Central Banks are the backbone of an economic system. Any fracture can create serious concerns for the financial future of the country. In recent years, there have been numerous articles raising questions about the credibility of central banks. This article focuses the basics of central banks with a strong focus on its relation with the financial crises.
Brexit may come at a huge cost to many of the trading nations of Britain. Furthermore,Brexit and its complications can spread to international markets. Britain will vote on June 23 to reach a decision on whether it wants to be a part of European Union or not.
Switzerland remains one of the most stable economies across the world and has not been in conflict with another country since 1505. With strong political stability and high per capita income across the world, it has also managed to keep its unemployment rate low. With Basel having headquarters of Bank of International Settlements (facilitates cooperation among the world’s central banks), Switzerland is considered one of the biggest tax havens in the world. The offshore accounts with Swiss banks have partial or full exemptions depending on the private bank. The country implements an extremely high level of secrecy when it comes to disclosure of financial assets of its clients.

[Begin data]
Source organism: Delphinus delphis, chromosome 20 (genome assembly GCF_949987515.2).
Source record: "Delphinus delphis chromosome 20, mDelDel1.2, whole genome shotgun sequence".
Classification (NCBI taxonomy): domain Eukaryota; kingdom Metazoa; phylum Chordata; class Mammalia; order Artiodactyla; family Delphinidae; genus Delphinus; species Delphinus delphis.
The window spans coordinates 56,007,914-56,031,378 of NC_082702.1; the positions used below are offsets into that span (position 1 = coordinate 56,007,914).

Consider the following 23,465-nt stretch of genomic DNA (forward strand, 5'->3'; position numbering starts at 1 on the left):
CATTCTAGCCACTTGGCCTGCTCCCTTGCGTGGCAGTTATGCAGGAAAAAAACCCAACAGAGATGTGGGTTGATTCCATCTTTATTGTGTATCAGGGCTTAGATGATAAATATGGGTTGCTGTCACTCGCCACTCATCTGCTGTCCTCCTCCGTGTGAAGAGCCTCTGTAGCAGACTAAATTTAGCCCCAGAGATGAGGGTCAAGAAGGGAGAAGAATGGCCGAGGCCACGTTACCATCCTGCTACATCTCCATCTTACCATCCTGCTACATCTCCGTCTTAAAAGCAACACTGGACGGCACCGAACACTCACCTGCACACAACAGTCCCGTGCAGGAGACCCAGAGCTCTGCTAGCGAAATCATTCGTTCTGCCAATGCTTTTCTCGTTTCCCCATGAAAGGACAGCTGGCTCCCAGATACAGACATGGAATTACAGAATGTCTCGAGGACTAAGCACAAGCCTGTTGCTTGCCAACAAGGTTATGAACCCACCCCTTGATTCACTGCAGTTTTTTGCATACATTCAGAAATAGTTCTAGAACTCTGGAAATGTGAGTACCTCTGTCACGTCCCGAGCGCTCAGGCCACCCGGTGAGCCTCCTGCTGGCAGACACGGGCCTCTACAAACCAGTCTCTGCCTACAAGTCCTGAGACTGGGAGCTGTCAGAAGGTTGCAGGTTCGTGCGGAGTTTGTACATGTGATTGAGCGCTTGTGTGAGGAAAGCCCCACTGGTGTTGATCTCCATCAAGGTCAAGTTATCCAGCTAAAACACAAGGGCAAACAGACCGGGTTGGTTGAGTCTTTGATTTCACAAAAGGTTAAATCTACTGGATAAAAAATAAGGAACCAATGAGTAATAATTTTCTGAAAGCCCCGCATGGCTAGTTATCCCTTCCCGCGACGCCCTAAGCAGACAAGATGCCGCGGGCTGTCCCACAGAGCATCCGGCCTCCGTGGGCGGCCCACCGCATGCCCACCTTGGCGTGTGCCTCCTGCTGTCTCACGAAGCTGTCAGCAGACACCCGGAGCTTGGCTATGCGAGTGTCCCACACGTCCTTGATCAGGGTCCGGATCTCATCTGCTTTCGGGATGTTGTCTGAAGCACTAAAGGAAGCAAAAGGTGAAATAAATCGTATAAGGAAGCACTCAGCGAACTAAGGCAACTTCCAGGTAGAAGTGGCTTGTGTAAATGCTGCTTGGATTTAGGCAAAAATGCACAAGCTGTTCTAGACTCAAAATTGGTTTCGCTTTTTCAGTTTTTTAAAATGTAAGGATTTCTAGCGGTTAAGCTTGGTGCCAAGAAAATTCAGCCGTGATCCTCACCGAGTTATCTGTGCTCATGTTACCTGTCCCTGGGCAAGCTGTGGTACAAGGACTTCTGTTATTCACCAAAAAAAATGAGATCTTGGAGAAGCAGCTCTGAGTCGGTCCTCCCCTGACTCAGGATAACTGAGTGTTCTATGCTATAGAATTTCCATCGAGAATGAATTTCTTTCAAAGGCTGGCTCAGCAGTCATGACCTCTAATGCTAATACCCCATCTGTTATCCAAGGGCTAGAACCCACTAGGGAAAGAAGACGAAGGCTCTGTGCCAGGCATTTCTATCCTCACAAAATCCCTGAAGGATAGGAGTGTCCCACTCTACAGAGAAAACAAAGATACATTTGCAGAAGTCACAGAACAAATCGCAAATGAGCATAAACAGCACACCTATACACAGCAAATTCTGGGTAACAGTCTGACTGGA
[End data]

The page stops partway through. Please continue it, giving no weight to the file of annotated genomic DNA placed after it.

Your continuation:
Greece has been struggling hard to meet the requirements needed to be a member in the Eurozone. Moreover, following the 2008 financial crisis in the US, Greece’s economy got smaller by 25% since 2009. Germany, France, Italy and Spain are the most important economies accounting for most of the Union’s GDP.
Eurozone Debt Crisis and Regulation of Credit Rating Agencies (World Scientific). The credit rating agencies (CRAs) have received a … More
June 30th 2015 could be an important turning point for Greece: an exit or a repayment of the debt as it reaches its debt repayment deadline. A crisis in Greece will affect markets all across the globe. In fact, they are already reflected in the stock exchanges across the world. The country is heading for a default and market reactions are the first sign that nothing is going good with Greece. Clearly, market perceptions are that Greece will be unable to meet 1.6 billion euro of loan repayment to the International Monetary Fund. The widespread panic happened last week due to the failing talks between Greece and its creditors.
This probably is a situation which will be a loss in either case: if Greece exits, it could be a bigger issue for Eurozone and Greece will have to fight its own battles with no common currency nation by its side.